This means I can only think of a handful of situations where a general spending card is the better option:

For example, CardUp transactions are not eligible to earn bonuses with specialised spending cards, so your best bet is to use a general spending card with the highest possible earn rate. 

Earn RateCost Per Mile
(2.25% fee)
Cost Per Mile
(1.79% fee)
DBS Insignia1.6 mpd1.381.1
DBS Vantage1.5 mpd1.471.17
UOB PRVI Miles Card1.4 mpd1.571.26
Citi Prestige Card1.3 mpd1.691.35
OCBC Premier Visa Infinite1.28 mpd1.721.37
Citi PremierMiles Card1.2 mpd1.831.47
BOC Elite Miles1.02.201.76

If it’s a big ticket transaction

Suppose you have a big ticket purchase that costs, say, S$10,000, and you cannot split it across multiple cards or via BNPL services.

In the past, the answer would be to put it on the OCBC Titanium Rewards Card (assuming it falls within the bonus whitelist), since it had an annual 4 mpd cap of S$13,335. But that cap was changed to monthly on 1 November 2023, and as a result there’s no specialised spending card suited to handling big ticket transactions.

This means you’re faced with a choice:

  • Earn a 1.2-1.6 mpd rate on the entire transaction, or
  • Earn a 4-6 mpd rate on a certain portion of the transaction, and 0.4 mpd on the rest

Assuming your general spending option is the UOB PRVI Miles Card, here’s some scenarios.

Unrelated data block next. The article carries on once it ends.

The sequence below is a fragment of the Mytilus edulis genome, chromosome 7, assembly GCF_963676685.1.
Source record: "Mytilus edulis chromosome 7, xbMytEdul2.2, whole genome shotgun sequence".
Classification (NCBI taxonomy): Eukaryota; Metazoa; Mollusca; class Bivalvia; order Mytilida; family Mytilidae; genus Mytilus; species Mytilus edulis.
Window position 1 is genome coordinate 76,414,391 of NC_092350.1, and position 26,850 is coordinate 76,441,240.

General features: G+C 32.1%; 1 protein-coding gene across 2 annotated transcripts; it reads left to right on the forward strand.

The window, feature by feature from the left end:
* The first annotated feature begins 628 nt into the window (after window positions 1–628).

If you can earn…On up to…*Then a 1.4 mpd card becomes superior at…
4 mpdS$1,000S$3,600
4 mpdS$2,000S$7,200
6 mpdS$1,000S$5,600
6 mpdS$3,000S$16,800
*Subsequently 0.4 mpd

For example, suppose I had an online transaction to make, and could choose between the DBS Woman’s World Card or the UOB PRVI Miles Card. 

The DBS Woman’s World Card will earn 4 mpd on the first S$2,000, and 0.4 mpd subsequently. The UOB PRVI Miles Card will earn 1.4 mpd throughout. The DBS Woman’s World Card is the superior option up to S$7,200, after which the UOB PRVI Miles Card becomes the better option.

In an ideal world, card-splitting would be possible, but if it isn’t then general spending cards become the better option the higher the transaction amount. 

If you’ve maxed out the bonuses on specialised spending cards

A bit of a “duh” moment, but for the sake of completeness: if you’ve maxed out the bonus caps on your specialised spending cards, then it’s obviously better to switch to a general spending card than to continue spending at the post-bonus rate of 0.4 mpd.